Satisfy Your Sweet Tooth and Your Waistline

2 min read

By Arianne Cohen

My sweet tooth has bite to it. And sometimes fur. And a voice. You know, Cookie Monster incarnate, who appears out of nowhere around 3 p.m. and 10 p.m. every day, looking to party. I usually try to sate him by munching on something healthy -- an apple and milk, sometimes yogurt. But diet pros and researchers say that avoiding the cookie is the wrong strategy. They bring good news: Indulge. Yes, you read that right. Rather than always avoiding a certain craving, sometimes it's OK to fulfill it. Here’s how to enjoy those treats without gaining an ounce.

“If you’re craving ice cream, I would recommend that you have ice cream,” says upwave diet and nutrition expert Caroline Kaufman MS, RDN, “because no matter how many celery sticks you have, you’re not going to satisfy your craving, and might end up eating many more calories of other foods.” Indeed, eating what you want often prevents further cravings.

The trick, of course, is portion control. Are you capable of eating just 100 to 300 calories' worth? “If you have a hard time controlling the portion size of your favorite foods, don’t keep the food in your house,” says Kaufman. “Instead, buy single servings -- go to the ice cream shop.”

One study found that moderate exercisers who work out for around 30 minutes a day lose more weight than hard-core exercisers. Why? Because those exercising an hour or more a day tend to eat larger portions and snacks, and move less due to fatigue. So keep your fitness goals attainable. “Just enjoy your single-portion desserts and try to get 120 minutes of cardio in each week,” says Kaufman. Moderation wins the day yet again.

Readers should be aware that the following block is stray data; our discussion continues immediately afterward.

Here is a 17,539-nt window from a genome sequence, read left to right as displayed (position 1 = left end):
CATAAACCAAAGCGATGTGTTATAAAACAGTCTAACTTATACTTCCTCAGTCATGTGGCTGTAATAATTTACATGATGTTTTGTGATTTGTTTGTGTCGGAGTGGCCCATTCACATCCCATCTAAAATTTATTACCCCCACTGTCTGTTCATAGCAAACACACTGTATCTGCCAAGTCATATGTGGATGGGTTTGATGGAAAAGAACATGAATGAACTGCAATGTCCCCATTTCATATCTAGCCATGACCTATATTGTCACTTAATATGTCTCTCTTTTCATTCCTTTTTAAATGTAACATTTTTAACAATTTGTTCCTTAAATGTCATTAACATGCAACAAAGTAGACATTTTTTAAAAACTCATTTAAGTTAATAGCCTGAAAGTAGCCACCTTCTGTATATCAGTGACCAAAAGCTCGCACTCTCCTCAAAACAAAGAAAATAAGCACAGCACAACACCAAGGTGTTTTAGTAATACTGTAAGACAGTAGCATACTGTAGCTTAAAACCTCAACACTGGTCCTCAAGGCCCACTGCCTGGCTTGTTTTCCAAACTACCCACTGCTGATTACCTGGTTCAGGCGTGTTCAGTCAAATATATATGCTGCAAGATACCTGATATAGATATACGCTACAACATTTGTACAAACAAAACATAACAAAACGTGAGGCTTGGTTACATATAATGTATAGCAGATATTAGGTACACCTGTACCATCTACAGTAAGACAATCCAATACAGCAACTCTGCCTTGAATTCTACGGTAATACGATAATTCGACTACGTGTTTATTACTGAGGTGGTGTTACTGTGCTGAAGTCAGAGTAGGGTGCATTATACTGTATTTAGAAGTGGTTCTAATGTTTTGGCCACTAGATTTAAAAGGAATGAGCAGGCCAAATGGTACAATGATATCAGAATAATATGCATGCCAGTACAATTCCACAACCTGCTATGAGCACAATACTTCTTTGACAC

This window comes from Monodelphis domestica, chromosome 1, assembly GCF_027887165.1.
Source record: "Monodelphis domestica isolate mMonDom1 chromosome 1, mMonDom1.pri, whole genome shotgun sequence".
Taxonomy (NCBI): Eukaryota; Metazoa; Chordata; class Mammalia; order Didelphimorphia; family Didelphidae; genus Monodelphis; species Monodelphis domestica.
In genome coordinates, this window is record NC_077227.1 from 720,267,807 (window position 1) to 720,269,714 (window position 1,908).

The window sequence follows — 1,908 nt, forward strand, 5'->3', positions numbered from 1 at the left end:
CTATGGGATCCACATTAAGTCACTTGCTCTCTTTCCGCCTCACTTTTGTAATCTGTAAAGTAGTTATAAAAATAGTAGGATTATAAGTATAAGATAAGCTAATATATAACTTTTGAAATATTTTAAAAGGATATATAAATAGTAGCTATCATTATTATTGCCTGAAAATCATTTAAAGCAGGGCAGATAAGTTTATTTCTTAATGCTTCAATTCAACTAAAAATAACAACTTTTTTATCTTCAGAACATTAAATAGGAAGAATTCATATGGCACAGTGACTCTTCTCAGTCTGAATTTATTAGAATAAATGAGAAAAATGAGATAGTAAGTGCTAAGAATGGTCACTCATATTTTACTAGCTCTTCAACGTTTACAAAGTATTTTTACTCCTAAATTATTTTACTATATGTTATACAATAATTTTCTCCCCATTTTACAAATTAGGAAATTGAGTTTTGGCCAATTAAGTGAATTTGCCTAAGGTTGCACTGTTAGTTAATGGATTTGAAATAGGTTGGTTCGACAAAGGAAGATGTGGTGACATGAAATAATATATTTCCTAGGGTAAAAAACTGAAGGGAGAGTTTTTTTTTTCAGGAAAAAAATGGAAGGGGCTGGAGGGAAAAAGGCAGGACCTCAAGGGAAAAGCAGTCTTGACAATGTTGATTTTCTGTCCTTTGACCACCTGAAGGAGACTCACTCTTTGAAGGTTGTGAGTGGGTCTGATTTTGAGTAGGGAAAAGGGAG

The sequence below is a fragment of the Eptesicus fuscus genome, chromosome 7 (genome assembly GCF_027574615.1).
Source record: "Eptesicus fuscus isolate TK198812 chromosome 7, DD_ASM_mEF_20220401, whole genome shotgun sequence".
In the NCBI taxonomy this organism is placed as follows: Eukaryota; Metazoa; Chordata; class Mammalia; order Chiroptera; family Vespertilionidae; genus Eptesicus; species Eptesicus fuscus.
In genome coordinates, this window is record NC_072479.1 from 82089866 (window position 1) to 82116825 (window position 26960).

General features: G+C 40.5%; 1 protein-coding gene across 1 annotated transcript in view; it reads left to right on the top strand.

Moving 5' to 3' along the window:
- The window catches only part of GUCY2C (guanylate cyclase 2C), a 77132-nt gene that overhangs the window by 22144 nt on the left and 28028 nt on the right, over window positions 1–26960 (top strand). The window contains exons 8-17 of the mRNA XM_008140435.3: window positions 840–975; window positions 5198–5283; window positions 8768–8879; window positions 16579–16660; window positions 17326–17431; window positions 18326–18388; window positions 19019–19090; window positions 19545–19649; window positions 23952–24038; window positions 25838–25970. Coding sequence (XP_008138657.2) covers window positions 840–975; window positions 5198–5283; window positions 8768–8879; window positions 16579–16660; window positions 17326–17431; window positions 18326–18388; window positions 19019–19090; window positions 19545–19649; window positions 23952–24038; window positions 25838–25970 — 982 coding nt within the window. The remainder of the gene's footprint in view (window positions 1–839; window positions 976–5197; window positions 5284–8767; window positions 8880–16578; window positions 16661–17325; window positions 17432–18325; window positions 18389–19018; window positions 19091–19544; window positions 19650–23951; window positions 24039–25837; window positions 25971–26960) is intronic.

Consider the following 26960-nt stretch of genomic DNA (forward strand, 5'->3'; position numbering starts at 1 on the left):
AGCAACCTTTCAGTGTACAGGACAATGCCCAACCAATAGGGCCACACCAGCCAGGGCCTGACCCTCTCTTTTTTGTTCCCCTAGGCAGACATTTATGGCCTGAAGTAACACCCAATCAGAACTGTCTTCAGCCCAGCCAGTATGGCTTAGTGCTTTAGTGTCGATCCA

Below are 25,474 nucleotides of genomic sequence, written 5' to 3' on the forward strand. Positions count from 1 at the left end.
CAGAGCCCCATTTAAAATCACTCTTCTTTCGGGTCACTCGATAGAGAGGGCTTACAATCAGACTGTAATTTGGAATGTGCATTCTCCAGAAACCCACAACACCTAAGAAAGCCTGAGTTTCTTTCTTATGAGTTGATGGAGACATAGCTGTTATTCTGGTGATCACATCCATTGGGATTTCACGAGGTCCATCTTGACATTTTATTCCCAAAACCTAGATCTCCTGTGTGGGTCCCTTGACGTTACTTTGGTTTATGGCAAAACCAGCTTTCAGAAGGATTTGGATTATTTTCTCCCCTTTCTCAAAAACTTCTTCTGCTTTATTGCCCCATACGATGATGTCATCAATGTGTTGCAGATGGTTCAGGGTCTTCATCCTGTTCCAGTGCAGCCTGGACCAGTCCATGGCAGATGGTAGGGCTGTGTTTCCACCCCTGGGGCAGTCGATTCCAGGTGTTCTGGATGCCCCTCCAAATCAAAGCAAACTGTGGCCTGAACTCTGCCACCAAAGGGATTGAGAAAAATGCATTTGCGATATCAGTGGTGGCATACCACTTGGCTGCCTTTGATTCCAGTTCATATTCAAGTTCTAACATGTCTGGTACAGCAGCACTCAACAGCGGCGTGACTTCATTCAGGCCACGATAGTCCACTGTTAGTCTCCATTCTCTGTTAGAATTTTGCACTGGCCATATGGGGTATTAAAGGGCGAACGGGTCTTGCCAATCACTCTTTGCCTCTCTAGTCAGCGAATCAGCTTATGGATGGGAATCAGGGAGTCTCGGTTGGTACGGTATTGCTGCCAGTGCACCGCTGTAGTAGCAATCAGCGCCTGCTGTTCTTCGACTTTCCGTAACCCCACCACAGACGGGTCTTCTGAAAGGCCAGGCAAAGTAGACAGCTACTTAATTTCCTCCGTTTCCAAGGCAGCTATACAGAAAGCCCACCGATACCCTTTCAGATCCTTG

If you’re craving sweets in general (not a specific food), Kaufman suggests keeping a stash of homemade frozen-yogurt treats in the freezer. Simply put nickel-size dots of your favorite yogurt on wax paper and freeze. Or dip fruits like strawberries or pineapple into yogurt and freeze. When they’re solid, you’ll have delicious frozen delights.

Not near a freezer? Go for a square or two of dark chocolate, with its high antioxidant levels that reduce heart-disease risk and lower blood pressure. Try to limit yourself to three ounces, which is both a hefty calorie haul (up to 450) and the maximally beneficial serving. You may want to cut out calories in other areas, or exercise more on your "dark chocolate" days. Make sure you indulge on chocolate that contains at least 65 percent cacao, as the higher the cacao, the more beneficial the treat will likely be. Yum.